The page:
Wildfires, flooding and extreme weather events have propelled environmental concerns into the mainstream. Yet there is one aspect of the environment which receives less attention, mostly because it is less immediately visible: biodiversity loss.
The situation is urgent. We are sitting on the cusp of a sixth mass extinction, with biodiversity – the diversity within species, between species, and within ecosystems – declining faster than at any other time in human history. The current rate of extinction is tens to hundreds of times higher than the average over the past 10 million years – and it is accelerating.
Although the world’s 7.6 billion people represent just 0.01% of all living creatures, we humans have a poor record when it comes to protecting the biodiversity of the planet: humanity has already caused the loss of 83% of all wild mammals and half of plants. >
Destabilizing tipping points in nature could exacerbate the social and economic consequences of climate risk. At the same time, understanding nature’s benefits could help societies leverage opportunities to stem the planetary emergency.
This means businesses across the board need to recognise the problem and identify where they can take action. Yet as things stand, valuing of biodiversity impacts by businesses and financial organisations remains worryingly limited. This is an error with far-reaching implications.
One attempt to put a monetary value on goods and services provided by ecosystems estimates the worth of biodiversity at US$33 trillion per year – close to the GDP of the United States and China combined.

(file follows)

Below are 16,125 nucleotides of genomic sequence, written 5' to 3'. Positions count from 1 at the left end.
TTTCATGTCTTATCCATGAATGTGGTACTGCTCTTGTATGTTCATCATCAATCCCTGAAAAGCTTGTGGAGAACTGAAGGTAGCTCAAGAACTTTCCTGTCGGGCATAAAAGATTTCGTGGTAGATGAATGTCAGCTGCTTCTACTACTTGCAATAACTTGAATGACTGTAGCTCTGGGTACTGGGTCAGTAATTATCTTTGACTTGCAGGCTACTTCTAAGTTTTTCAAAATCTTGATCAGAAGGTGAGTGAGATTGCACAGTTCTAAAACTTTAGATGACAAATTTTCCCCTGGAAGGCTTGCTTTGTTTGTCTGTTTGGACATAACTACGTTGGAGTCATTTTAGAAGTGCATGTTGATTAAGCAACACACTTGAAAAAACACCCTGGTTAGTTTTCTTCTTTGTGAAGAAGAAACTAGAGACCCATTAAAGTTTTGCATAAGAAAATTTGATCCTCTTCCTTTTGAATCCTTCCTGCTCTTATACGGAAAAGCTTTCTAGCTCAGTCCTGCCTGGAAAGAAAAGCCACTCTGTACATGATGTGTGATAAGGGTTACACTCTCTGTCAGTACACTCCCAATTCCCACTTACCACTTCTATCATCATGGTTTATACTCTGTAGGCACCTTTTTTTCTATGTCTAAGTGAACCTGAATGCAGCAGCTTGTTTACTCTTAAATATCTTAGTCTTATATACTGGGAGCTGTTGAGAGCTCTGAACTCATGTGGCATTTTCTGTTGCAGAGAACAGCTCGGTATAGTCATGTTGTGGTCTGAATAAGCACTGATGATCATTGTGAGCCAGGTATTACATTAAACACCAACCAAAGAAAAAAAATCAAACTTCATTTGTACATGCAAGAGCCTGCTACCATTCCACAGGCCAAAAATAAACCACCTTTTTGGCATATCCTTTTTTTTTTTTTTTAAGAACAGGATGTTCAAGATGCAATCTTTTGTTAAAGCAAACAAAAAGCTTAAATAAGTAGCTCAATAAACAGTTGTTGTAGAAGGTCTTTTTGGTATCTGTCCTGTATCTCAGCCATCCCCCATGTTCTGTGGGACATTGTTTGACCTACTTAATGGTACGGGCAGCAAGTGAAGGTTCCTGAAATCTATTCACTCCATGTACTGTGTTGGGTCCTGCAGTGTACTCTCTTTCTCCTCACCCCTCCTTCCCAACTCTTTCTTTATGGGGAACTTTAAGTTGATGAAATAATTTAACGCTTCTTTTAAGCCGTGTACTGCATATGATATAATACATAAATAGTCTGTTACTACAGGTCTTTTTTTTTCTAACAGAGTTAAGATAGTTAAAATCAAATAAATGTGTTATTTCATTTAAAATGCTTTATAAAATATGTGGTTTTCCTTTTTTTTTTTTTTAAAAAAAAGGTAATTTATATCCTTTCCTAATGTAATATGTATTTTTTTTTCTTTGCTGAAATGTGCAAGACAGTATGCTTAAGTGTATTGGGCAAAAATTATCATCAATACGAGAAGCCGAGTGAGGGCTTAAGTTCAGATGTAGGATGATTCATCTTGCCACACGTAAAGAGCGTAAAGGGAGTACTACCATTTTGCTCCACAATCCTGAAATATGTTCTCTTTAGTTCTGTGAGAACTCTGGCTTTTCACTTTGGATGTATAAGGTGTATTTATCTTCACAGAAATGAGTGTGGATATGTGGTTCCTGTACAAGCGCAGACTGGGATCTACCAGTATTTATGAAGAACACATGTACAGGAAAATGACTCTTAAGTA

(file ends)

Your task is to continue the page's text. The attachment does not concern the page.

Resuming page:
Here, with assistance from John Scott, Head of Sustainability Risk at Zurich, we look at the wide range of sectors confronted by the ticking clock of biodiversity loss.
Plants and animals are essential for human health. More than 60% of the global population rely almost entirely on plant-based medicine for primary health care. Many antibiotics are derived from tropical soil fungi, while the species currently endangered by biodiversity loss include the South American cinchona tree, the source of the malaria drug quinine.
This is to say nothing of the potential future cures which are being lost for ever through biodiversity loss. The Mexican axolotl, for example, a creature which has the unique ability to regenerate severed limbs, is helping to unlock instructive medical insights for human medicine in the fields of tissue repair and development as well as cancer treatments.
Imagine if a treatment for coronavirus could be found from a species that is just about to disappear from earth?
In many cases, natural molecules for medical treatments are so complex that scientists are not yet able to chemically synthesize them, so they must harvest and store plants and seeds.
Roughly half of modern drugs were developed from natural products. So ensuring that natural resources are not over-exploited by companies’ ingredient sourcing is vital to protect biodiversity and therefore future supplies.
Biodiversity underpins the world’s food system, creating and maintaining healthy soils, pollinating plants, purifying water and protecting against extreme weather events, among other vital services.
Biodiversity loss is undermining the resilience of agricultural systems against pests, pathogens and climate change. The declining diversity of fish species is correlated with lower catches. Three quarters of the world’s marine fish stocks monitored are now fully exploited, overexploited or depleted.